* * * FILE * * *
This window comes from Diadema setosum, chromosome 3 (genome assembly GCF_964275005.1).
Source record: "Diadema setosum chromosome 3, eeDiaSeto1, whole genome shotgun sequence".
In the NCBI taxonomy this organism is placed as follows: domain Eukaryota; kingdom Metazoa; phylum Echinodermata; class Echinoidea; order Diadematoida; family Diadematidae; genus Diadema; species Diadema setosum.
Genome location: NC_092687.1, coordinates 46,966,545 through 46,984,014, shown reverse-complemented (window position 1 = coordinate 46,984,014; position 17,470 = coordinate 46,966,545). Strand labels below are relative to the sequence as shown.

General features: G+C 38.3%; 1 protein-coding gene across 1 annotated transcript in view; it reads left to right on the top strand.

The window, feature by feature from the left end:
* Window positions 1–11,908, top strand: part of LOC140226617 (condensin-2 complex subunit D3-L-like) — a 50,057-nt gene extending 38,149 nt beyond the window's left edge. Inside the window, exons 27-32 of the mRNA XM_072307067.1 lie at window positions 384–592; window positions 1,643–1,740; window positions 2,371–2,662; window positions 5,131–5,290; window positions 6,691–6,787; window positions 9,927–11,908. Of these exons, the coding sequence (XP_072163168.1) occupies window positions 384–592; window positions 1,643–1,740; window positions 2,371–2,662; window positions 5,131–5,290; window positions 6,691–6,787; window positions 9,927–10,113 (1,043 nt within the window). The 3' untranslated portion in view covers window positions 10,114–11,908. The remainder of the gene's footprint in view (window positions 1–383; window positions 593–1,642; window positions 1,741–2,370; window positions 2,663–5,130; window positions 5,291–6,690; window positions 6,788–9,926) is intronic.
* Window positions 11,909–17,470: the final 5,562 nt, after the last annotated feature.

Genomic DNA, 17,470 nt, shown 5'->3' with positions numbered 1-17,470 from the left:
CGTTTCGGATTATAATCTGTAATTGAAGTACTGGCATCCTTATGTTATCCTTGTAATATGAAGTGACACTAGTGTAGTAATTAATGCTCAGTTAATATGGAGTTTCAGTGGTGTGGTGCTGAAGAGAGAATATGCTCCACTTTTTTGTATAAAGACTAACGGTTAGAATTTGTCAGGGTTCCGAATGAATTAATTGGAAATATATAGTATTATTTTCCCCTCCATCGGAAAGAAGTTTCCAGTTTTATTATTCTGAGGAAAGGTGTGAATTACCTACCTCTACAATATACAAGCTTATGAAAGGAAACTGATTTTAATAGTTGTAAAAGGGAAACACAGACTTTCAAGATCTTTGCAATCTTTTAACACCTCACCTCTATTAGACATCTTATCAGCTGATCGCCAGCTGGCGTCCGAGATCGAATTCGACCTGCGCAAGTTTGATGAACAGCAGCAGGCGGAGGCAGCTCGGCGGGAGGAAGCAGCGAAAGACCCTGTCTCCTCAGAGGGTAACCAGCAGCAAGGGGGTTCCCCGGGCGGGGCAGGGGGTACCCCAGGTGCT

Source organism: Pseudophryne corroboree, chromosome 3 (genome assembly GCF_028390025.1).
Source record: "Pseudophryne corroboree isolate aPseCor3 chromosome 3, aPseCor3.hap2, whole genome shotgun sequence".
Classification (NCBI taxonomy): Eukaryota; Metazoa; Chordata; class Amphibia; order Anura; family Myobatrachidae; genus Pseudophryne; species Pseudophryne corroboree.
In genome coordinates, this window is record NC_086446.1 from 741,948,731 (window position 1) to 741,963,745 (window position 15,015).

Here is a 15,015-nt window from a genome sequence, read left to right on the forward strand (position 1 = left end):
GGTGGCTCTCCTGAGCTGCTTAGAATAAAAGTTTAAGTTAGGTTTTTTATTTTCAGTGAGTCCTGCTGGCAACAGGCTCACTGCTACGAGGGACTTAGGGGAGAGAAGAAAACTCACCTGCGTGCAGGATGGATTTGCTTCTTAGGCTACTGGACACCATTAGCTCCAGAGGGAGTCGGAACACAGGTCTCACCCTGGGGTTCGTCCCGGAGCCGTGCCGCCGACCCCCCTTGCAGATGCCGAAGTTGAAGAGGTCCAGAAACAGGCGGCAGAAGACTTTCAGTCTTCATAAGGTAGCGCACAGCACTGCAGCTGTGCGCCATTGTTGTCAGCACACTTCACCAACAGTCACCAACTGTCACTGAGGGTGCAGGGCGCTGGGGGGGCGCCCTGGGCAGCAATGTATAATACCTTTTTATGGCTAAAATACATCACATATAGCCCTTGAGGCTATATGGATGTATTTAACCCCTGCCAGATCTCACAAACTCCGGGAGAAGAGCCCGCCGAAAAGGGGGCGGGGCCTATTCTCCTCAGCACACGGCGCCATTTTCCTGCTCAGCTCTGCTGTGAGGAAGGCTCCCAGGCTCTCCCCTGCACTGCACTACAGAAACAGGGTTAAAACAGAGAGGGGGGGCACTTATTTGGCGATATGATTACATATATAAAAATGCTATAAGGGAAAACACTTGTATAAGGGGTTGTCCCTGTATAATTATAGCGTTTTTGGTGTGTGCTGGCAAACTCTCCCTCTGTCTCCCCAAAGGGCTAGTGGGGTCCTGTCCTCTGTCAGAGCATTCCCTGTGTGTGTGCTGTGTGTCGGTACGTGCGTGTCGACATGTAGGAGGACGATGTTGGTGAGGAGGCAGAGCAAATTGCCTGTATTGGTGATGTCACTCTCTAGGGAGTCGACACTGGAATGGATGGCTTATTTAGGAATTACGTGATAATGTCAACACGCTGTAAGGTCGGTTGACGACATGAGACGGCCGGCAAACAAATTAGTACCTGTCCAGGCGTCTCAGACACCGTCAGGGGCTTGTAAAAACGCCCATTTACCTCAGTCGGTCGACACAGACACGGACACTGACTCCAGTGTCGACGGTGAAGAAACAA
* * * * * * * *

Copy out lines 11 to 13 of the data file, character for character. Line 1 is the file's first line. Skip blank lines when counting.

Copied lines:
Source organism: Pseudophryne corroboree, chromosome 3 (genome assembly GCF_028390025.1).
Source record: "Pseudophryne corroboree isolate aPseCor3 chromosome 3, aPseCor3.hap2, whole genome shotgun sequence".
Classification (NCBI taxonomy): Eukaryota; Metazoa; Chordata; class Amphibia; order Anura; family Myobatrachidae; genus Pseudophryne; species Pseudophryne corroboree.